Cashew farmers and traders expect a bumper crop this year as the harvest season begins, following favorable weather conditions that have resulted in high yields at plantations in Ratanakkiri and Kompong Cham provinces.
Nguon Vannak, a cashew trader who sells his unprocessed cashews to Vietnam, said farmers in Kompong Cham have started harvesting 1 to 2 percent of their crop, and the harvest will get fully underway in about 10 days.
Mr. Vannak predicts yields will increase 20 to 30 percent on last year as a result of the cool weather towards the end of the year, which has left the soil moist and trees noticeably fuller.
“When I visited the plantations in Kompong Cham the trees were full of fruit,” he said.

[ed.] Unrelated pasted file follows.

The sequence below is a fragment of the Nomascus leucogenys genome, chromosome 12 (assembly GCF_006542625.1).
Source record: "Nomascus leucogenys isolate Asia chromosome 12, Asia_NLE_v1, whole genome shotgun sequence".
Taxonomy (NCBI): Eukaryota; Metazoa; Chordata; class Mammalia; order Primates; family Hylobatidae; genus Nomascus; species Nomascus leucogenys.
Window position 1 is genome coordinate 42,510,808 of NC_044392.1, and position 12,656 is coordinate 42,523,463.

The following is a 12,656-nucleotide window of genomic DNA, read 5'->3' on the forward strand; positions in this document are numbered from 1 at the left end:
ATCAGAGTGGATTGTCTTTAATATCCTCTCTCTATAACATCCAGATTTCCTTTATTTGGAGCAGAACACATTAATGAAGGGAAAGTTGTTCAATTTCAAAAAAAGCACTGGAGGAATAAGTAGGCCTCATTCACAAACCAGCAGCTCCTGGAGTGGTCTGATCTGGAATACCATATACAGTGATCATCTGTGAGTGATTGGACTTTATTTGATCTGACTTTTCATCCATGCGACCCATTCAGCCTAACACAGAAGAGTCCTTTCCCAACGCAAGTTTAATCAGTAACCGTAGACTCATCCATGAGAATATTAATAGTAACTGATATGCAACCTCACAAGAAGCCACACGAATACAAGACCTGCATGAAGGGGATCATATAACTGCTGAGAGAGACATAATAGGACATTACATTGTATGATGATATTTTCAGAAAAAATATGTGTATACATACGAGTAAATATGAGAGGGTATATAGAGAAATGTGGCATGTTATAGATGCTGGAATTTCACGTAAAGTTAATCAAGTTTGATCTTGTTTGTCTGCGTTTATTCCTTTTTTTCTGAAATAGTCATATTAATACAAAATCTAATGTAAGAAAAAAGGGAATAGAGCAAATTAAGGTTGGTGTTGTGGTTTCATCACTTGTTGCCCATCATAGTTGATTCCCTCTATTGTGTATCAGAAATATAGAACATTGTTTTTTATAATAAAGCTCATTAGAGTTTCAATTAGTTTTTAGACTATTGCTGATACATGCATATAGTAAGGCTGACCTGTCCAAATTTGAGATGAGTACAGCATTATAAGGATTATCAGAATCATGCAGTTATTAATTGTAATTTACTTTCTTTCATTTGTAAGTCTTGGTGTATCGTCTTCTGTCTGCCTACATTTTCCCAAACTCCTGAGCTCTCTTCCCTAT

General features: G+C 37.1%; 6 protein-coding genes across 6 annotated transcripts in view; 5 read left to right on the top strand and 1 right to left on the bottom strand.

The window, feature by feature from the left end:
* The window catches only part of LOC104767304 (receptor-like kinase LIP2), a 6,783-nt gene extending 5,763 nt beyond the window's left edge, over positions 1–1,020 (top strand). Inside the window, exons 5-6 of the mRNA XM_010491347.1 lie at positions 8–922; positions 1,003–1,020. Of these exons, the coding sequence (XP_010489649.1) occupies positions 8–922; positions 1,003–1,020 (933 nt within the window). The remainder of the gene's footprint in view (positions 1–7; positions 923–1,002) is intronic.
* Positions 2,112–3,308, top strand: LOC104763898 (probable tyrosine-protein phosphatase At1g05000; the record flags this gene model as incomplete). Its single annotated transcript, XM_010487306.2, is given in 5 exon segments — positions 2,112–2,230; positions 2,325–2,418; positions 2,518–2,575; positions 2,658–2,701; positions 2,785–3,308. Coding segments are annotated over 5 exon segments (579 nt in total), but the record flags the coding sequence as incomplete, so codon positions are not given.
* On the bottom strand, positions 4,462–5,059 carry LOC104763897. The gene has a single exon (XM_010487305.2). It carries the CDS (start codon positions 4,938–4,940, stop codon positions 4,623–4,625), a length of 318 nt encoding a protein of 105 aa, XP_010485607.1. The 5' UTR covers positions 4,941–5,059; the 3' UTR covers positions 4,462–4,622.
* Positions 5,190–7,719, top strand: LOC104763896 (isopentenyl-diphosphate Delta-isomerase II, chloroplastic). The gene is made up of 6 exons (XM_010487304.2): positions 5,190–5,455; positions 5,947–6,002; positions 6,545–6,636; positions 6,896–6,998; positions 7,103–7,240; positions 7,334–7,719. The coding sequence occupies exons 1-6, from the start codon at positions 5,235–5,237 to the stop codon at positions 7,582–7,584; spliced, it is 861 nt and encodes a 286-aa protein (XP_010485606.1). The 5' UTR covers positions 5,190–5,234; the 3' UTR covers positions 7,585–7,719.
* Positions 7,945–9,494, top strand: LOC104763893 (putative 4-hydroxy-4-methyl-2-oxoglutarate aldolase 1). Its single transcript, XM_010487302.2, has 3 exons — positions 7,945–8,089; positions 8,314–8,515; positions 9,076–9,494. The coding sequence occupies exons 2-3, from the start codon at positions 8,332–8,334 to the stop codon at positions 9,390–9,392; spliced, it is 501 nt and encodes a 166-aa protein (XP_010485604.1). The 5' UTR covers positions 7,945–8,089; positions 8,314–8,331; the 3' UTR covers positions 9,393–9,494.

According to the latest figures from the Ministry of Commerce, Cambodia exported 1,234 tons of cashews worth $547,141 in 2013, an 84 percent drop from the same period the year before.
Noch Chamroeun, a cashew nut trader in Ratanakkiri province, said the reason for the lowered output in 2013 was a lack of adequate rainfall in 2012.
“Cambodia’s cashew sector relies on rainfall, and not an irrigation system which is why sometimes, depending on the rainfall, the yield may be low.”
The vast majority of cashews grown in Cambodia are shipped in their shells over the border to Vietnam, the world’s largest cashew exporter, where they are shelled and roasted and exported to international markets.
In Ratanakkiri province, Kachanh commune chief Sun Pov said, farmers last year had harvested 700 to 800 kg on average per hectare with the price per kilogram at about $0.85. This year he expects the yield to be higher due to the more favorable weather conditions, with the price increasing to about 3,500 riel, or about $0.88.
Mr. Vannak said the price of unpeeled Kompong Cham cashews is higher than Ratanakkiri’s due to the flowers of the former producing larger fruit and better quality nuts.
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